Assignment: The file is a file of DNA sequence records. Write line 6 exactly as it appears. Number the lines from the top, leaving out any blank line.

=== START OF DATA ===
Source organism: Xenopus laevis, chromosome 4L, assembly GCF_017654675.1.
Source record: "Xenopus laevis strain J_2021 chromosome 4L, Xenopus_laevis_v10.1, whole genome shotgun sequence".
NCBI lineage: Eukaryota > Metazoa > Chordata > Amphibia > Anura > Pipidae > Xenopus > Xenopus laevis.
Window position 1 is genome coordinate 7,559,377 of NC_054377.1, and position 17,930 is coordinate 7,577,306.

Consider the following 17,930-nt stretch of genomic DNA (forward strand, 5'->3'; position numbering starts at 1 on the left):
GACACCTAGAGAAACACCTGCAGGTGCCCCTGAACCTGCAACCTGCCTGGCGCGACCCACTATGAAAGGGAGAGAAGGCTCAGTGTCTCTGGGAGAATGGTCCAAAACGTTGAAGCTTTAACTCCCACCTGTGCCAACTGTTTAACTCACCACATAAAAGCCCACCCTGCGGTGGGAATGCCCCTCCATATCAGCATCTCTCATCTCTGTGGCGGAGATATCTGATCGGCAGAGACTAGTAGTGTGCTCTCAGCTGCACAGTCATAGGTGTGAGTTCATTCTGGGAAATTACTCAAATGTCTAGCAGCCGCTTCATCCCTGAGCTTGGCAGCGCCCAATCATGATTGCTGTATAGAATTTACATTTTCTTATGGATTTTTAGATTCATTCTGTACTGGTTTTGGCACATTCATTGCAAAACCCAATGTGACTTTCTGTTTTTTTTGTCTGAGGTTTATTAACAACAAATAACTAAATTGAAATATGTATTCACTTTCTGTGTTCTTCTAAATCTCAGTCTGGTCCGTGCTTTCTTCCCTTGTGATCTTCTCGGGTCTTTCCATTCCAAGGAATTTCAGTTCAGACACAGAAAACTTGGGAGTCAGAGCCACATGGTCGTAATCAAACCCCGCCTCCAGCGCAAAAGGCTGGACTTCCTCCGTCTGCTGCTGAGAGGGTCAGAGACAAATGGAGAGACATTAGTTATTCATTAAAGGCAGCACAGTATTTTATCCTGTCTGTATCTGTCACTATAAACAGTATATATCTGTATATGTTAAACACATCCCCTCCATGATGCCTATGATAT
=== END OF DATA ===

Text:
GACACCTAGAGAAACACCTGCAGGTGCCCCTGAACCTGCAACCTGCCTGGCGCGACCCACTATGAAAGGGAGAGAAGGCTCAGTGTCTCTGGGAGAATGGTCCAAAACGTTGAAGCTTTAACTCCCACCTGTGCCAACTGTTTAACTCACCACATAAAAGCCCACCCTGCGGTGGGAATGCCCCTCCATATCAGCATCTCTCATCTCTGTGGCGGAGATATCTGATCGGCAGAGACTAGTAGTGTGCTCTCAGCTGCACAGTCATAGGTGTGAGTTCATTCTGGGAAATTACTCAAATGTCTAGCAGCCGCTTCATCCCTGAGCTTGGCAGCGCCCAATCATGATTGCTGTATAGAATTTACATTTTCTTATGGATTTTTAGATTCATTCTGTACTGGTTTTGGCACATTCATTGCAAAACCCAATGTGACTTTCTGTTTTTTTTGTCTGAGGTTTATTAACAACAAATAACTAAATTGAAATATGTATTCACTTTCTGTGTTCTTCTAAATCTCAGTCTGGTCCGTGCTTTCTTCCCTTGTGATCTTCTCGGGTCTTTCCATTCCAAGGAATTTCAGTTCAGACACAGAAAACTTGGGAGTCAGAGCCACATGGTCGTAATCAAACCCCGCCTCCAGCGCAAAAGGCTGGACTTCCTCCGTCTGCTGCTGAGAGGGTCAGAGACAAATGGAGAGACATTAGTTATTCATTAAAGGCAGCACAGTATTTTATCCTGTCTGTATCTGTCACTATAAACAGTATATATCTGTATATGTTAAACACATCCCCTCCATGATGCCTATGATAT